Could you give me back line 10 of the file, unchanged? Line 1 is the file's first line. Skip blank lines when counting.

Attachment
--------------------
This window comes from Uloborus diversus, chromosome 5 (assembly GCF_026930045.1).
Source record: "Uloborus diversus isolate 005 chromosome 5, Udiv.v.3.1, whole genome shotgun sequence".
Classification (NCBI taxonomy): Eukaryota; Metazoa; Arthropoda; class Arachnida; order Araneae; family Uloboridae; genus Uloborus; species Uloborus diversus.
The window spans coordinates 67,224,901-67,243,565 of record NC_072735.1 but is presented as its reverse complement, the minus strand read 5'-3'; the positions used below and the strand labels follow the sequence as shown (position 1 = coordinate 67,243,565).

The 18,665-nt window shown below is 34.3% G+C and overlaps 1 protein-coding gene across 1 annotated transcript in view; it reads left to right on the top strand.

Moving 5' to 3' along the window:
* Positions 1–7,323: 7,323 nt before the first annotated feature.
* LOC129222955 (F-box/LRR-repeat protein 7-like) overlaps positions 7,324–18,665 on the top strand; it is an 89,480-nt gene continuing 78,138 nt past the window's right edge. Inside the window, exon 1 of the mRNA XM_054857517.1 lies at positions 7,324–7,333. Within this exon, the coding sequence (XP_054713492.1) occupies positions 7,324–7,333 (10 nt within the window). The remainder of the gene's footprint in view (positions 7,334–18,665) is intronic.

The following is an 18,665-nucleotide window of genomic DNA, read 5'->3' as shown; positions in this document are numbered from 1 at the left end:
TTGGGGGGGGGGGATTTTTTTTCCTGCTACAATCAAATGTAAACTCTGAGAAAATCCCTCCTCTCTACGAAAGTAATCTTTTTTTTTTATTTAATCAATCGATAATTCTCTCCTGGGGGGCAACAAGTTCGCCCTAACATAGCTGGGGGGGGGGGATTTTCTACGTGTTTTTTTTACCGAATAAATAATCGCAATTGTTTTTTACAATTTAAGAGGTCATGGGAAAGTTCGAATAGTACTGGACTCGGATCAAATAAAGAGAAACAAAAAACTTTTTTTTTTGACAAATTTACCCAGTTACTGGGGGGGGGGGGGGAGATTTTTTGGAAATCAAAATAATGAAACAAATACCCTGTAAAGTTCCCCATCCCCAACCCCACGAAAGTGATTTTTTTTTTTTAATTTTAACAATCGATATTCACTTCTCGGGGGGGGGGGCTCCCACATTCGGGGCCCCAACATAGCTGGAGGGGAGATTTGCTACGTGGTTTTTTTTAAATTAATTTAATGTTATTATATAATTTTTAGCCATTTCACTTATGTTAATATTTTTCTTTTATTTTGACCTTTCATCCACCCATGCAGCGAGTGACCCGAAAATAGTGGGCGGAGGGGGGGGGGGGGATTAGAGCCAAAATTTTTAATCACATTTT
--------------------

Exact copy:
TTGGGGGGGGGGGATTTTTTTTCCTGCTACAATCAAATGTAAACTCTGAGAAAATCCCTCCTCTCTACGAAAGTAATCTTTTTTTTTTATTTAATCAATCGATAATTCTCTCCTGGGGGGCAACAAGTTCGCCCTAACATAGCTGGGGGGGGGGGATTTTCTACGTGTTTTTTTTACCGAATAAATAATCGCAATTGTTTTTTACAATTTAAGAGGTCATGGGAAAGTTCGAATAGTACTGGACTCGGATCAAATAAAGAGAAACAAAAAACTTTTTTTTTTGACAAATTTACCCAGTTACTGGGGGGGGGGGGGGAGATTTTTTGGAAATCAAAATAATGAAACAAATACCCTGTAAAGTTCCCCATCCCCAACCCCACGAAAGTGATTTTTTTTTTTTAATTTTAACAATCGATATTCACTTCTCGGGGGGGGGGGCTCCCACATTCGGGGCCCCAACATAGCTGGAGGGGAGATTTGCTACGTGGTTTTTTTTAAATTAATTTAATGTTATTATATAATTTTTAGCCATTTCACTTATGTTAATATTTTTCTTTTATTTTGACCTTTCATCCACCCATGCAGCGAGTGACCCGAAAATAGTGGGCGGAGGGGGGGGGGGGGATTAGAGCCAAAATTTTTAATCACATTTT